Learning to Unlearn
- POSTED Wednesday, June 5, 2013
- CATEGORY: Food for Thought, Leadership Challenges, Leadership Lessons, Personal Effectiveness
By definition, unlearning is described in part as “to discard the habit of.” To say that unlearning is hard is sort of the understatement of the year, yes? Our human struggle to change old habits is the fodder of everything from movies to self-help books to literature to dinner party conversations. And of course, it is central to the work of coaching.
I’m frequently in discussion with clients about what they need to “unlearn.” We often need to let go of something – a way of thinking or a particular pattern of behavior – to make space for something new to develop. Thus, it’s only fitting for me to share one example of something I had to unlearn in the last 12 months, as Initiate Consulting went from being a 5-year-old business to a 6-year-old one.
“The illiterate of the 21st century will not be those who cannot read and write, but those who cannot learn, unlearn, and relearn.”
– Alvin Toffler
On June 1, 2012, Initiate turned five years old. I was elated. Over the hump! One particular feeling I remember having was that I’d finally grasped the pattern of my calendar year: when business would be busy and slow, and moreso, how to mentally handle the ebb and flow of that. I had an anniversary party to thank my clients, family and friends, wrote a blog about the lessons of the first five years, and then eased into the “slow” time of summer with the confidence of knowing this was “typical.”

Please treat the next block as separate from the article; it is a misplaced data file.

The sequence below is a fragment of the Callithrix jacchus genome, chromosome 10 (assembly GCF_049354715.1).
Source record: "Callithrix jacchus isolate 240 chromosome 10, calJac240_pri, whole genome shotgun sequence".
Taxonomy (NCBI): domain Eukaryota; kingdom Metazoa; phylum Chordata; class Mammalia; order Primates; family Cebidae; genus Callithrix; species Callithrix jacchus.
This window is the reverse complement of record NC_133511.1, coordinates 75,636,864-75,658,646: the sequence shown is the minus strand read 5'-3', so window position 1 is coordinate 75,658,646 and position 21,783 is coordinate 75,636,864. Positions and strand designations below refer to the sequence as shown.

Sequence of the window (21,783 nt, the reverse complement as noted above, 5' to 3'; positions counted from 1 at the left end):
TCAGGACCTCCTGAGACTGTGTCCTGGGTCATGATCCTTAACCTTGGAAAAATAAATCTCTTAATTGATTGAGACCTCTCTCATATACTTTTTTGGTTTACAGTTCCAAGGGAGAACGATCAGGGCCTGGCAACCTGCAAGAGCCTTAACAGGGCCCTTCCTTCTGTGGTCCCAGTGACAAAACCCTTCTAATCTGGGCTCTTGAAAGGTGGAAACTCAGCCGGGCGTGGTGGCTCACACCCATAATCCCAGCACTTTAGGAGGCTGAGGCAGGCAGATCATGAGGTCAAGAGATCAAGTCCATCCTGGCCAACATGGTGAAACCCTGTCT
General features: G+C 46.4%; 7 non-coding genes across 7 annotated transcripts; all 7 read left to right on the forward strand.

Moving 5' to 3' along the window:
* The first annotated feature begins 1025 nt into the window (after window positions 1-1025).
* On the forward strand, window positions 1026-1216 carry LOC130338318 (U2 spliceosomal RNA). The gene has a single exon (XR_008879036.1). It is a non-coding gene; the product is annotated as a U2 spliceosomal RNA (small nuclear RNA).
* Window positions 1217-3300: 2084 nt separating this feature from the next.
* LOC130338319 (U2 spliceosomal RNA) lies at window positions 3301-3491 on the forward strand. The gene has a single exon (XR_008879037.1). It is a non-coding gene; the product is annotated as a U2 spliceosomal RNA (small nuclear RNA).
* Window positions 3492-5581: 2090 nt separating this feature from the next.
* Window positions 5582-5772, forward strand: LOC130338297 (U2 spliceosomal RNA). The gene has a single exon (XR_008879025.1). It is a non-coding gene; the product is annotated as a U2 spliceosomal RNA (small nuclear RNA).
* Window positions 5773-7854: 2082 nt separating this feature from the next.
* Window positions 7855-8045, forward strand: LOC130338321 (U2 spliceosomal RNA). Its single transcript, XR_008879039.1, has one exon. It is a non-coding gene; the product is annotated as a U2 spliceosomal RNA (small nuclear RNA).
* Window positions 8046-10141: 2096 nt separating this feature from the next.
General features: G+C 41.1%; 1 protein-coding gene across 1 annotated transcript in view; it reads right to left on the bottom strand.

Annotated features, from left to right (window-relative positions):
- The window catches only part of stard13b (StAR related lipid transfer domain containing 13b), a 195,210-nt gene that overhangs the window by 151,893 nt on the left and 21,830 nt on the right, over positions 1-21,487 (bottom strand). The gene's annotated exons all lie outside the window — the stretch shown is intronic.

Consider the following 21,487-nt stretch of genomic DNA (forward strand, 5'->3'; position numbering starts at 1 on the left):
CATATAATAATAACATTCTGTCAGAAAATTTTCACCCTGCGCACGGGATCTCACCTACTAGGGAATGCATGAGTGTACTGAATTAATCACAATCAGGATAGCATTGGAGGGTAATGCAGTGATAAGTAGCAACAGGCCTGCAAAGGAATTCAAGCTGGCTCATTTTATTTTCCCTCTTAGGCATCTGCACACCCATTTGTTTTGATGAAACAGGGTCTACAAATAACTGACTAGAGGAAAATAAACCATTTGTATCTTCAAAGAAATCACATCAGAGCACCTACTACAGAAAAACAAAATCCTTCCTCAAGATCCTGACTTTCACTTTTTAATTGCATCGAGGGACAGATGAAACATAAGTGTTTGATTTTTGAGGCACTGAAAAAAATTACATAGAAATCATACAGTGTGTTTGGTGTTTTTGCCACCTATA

All was fine until September rolled around. It stayed slow. And that sluggishness continued, through October, November, December. Locally, DC felt frozen in the election and fiscal cliff frenzy. That would have been easy to blame, except other colleagues weren’t all experiencing the same slowdown as I was. What was going on?
A deeper look revealed that I’d fallen into a common trap: once we think we have something figured out, we stop looking at it. We create (and believe) stories about the way things “should” go. Then when they don’t go that way, we look outside ourselves, we beat ourselves up, we fight against it.
Guilty as charged. Damn!
“The important thing is not to stop questioning.”
– Albert Einstein
After I put down the stick I’d been using to beat myself up, I worked to shift my thinking. I realized there doesn’t need to be a “typical” year, or quarter, or month for that matter. I’d created a story about “typical” in order to feel more confident in how I was running my business, and to rationalize things when business was both ebbing and flowing. Not only did this give me loads of fodder for the self-beatings, it prevented me from taking credit where credit was due.
There of course is much more I could share about how I made these realizations and shifts. I’d be breaking loads of blogging rules about length and reader’s interest to share all that, though am glad to discuss with those who are interested.
What I want to convey most by sharing this personal challenge is how important it is to always keep looking and questioning, learning and unlearning. This is especially true when things aren’t going the way we want or expect them to go.
What areas of your job might benefit from some unlearning?